As I understand it, early on in his work, Richard Rohr added the word “action” to the name of his Center in Pecos, New Mexico. Without “action,” you see, as an essential compliment and counterbalance, contemplation can too easily digress into self-serving navel gazing. I appreciate the ways he frames this tension, this paradox:
The most important word in our Center’s name is not Action nor is it Contemplation; it’s the word ”and“… We need both compassionate action and contemplative practice for the spiritual journey. Without action, our spirituality becomes lifeless and bears no authentic fruit. Without contemplation, all our doing comes from ego, even if it looks selfless, and it can cause more harm than good. External behavior must be connected to and supported by spiritual guidance. It doesn’t matter which comes first; action may lead you to contemplation, and contemplation may lead you to action. But finally, they need and feed each other as components of a healthy dynamic relationship with Reality. (Rohr, adapted from an exclusive video teaching within the Living School program)
It’s a crucial word, an essential tension to maintain in our spiritual formation discussions and explorations. It’s a variation of Wesley’s prayer that we’d “join the two so long divided: knowledge and vital piety.” Meaningful action emerges out of authentic knowledge/contemplation.
Meaningful contemplation demands informed action.
It’s a helpful reminder as I experience the political divisiveness and social unrest in our land… and in our world. Epitomized by the breadth and depth of ongoing protests surrounding the senseless killing of George Floyd (demonstrations which highlight strong currents and undercurrents of racism and social inequities in the fabric of our beings and our communities), the question forcefully rises from my core:
What can I do?
What am I supposed to do?
For me (and here, I can’t help but wonder if it’s not something all white males should think about), the best thing I can do (at least as a start) is to “shut up and listen.” No, it’s not the end all. It can not and will not replace the real roll-up-your-sleeves and lay-down-your-life work that’s needed. But, it is a start—an essential start.
“Shut up and listen!”: at its best, it’s at the intersection – the overlap – of contemplation and action. Being still and contemplating (i.e., really listening for) the voice of Jesus, the despair and anguish of others, the angst and reactions within me (and pondering their sources),… AND, believing and trusting that, in a world of impulsive reactivity and defensiveness, this listening is a most meaningful action – the source of real, authentic action.
“Shut up and listen!” It’s not easy. In fact, it’s far more complex and difficult that I think we can imagine. At or near its core, it raises all sorts of difficult questions:
- To whom should I listen?
(I’m not sure. In fact, I am rather convinced, that listening to your old familiar “stations” and commentators is really not listening. It’s more of hearing what you want to hear—solidifying what you already are. In fact, real listening might mean turning off the all the traditional stations and networks and commentators altogether… and finding a more relevant and fresh voice out there.)
- From where will I listen?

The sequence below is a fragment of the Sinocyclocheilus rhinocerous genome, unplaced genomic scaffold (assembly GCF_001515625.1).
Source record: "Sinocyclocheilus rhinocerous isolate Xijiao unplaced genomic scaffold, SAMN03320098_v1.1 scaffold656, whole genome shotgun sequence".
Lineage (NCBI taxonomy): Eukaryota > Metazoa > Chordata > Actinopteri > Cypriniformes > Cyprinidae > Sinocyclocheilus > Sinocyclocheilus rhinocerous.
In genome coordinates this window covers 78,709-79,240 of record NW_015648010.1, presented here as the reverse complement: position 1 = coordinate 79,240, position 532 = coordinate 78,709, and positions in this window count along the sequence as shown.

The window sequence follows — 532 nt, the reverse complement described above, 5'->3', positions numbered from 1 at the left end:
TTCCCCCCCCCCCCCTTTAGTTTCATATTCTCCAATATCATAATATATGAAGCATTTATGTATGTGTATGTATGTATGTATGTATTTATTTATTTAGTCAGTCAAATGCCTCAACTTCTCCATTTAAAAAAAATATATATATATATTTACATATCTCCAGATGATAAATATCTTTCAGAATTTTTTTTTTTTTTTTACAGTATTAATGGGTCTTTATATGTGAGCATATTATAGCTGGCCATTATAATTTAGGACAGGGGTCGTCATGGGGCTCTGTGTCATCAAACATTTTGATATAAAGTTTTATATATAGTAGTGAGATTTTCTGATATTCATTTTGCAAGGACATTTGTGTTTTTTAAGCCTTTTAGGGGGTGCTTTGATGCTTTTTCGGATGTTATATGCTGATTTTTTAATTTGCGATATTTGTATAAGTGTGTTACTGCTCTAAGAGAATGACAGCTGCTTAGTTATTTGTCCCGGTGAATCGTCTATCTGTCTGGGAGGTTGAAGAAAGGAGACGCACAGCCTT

(Reading a book or watching a documentary/movie can be meaningful. [I am hearing that White Fragility, The New Jim Crow: Mass Incarceration in the Age of Colorblindness, How to Be an Antiracist, and The Color of Privilege are all worthwhile reads. And, too, Amazon Prime has identified a host of relevant and meaningful watches.] Meaningful as these may be, though, the question remains: are we ready and willing to be about a listening that carries us beyond the comfort of our living rooms?)
- How and why will I listen?
(Our most recent issue of Ruminations (focused on community) had a quote from Henri Nouwen that has lingered with me. “We cannot change the world by a new plan, project, or idea. We cannot even change other people by our convictions, stories, advice and proposals. But we can offer a space where people are encouraged to disarm themselves, to lay aside their occupations and pre-occupations and to listen with attention and care to the voices speaking in their center.” For our purposes here, now, the question is whether I am listening as one step in a series of steps aimed at controlling or planning or advising… or if I’m listening in a manner that provides a safe and disarming space that fosters a corporate listening to the Voice speaking at our center and centers.)
(It is no surprise, I’d add: how each of these questions about listening has a way of pointing to some kind of action.)
For all the ways that this listening makes sense to me
(that is, for all the ways that his word emanates from deep within),
I know there are others out there who will not see it this way.
If Facebook has taught me anything,
it’s that there is no consensus on anything these days.
So that some, seeing these words (assuming they have read this far),
will see me as a misguided soul –
duped by some establishment out there,
complicit in driving “their” agenda.
Here might be the hardest “shut up and listen” of all (at least, for me):
listening to (and trying to stay in truthful, loving relationship with)
those who have to have all the answers
and who do not know
(or even care to know)
what it is to “shut up and listen!”
for all the ways
that more could be added,
I believe it’s time
what I am hearing
from my center:
to shut up